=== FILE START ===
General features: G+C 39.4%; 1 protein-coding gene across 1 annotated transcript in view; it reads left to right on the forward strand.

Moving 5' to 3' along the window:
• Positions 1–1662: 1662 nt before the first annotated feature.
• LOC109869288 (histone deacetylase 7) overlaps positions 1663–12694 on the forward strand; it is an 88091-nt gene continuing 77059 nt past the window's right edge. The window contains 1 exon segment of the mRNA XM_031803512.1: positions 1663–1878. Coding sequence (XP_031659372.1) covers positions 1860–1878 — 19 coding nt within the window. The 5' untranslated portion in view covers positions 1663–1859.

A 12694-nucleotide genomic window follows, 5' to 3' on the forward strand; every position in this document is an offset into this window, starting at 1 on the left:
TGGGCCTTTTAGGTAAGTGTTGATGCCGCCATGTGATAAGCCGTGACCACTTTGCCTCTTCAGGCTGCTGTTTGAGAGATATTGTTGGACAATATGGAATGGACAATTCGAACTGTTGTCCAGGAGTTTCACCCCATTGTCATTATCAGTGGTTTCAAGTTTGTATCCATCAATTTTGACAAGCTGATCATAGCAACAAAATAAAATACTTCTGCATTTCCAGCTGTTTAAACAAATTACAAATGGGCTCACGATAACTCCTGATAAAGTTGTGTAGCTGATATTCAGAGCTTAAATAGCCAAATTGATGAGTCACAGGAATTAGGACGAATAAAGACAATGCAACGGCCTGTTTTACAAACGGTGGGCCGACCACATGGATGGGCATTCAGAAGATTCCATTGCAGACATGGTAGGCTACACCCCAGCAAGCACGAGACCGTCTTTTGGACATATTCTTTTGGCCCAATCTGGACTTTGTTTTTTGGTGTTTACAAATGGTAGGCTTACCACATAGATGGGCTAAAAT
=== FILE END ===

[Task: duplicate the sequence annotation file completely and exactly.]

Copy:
General features: G+C 39.4%; 1 protein-coding gene across 1 annotated transcript in view; it reads left to right on the forward strand.

Moving 5' to 3' along the window:
• Positions 1–1662: 1662 nt before the first annotated feature.
• LOC109869288 (histone deacetylase 7) overlaps positions 1663–12694 on the forward strand; it is an 88091-nt gene continuing 77059 nt past the window's right edge. The window contains 1 exon segment of the mRNA XM_031803512.1: positions 1663–1878. Coding sequence (XP_031659372.1) covers positions 1860–1878 — 19 coding nt within the window. The 5' untranslated portion in view covers positions 1663–1859.

A 12694-nucleotide genomic window follows, 5' to 3' on the forward strand; every position in this document is an offset into this window, starting at 1 on the left:
TGGGCCTTTTAGGTAAGTGTTGATGCCGCCATGTGATAAGCCGTGACCACTTTGCCTCTTCAGGCTGCTGTTTGAGAGATATTGTTGGACAATATGGAATGGACAATTCGAACTGTTGTCCAGGAGTTTCACCCCATTGTCATTATCAGTGGTTTCAAGTTTGTATCCATCAATTTTGACAAGCTGATCATAGCAACAAAATAAAATACTTCTGCATTTCCAGCTGTTTAAACAAATTACAAATGGGCTCACGATAACTCCTGATAAAGTTGTGTAGCTGATATTCAGAGCTTAAATAGCCAAATTGATGAGTCACAGGAATTAGGACGAATAAAGACAATGCAACGGCCTGTTTTACAAACGGTGGGCCGACCACATGGATGGGCATTCAGAAGATTCCATTGCAGACATGGTAGGCTACACCCCAGCAAGCACGAGACCGTCTTTTGGACATATTCTTTTGGCCCAATCTGGACTTTGTTTTTTGGTGTTTACAAATGGTAGGCTTACCACATAGATGGGCTAAAAT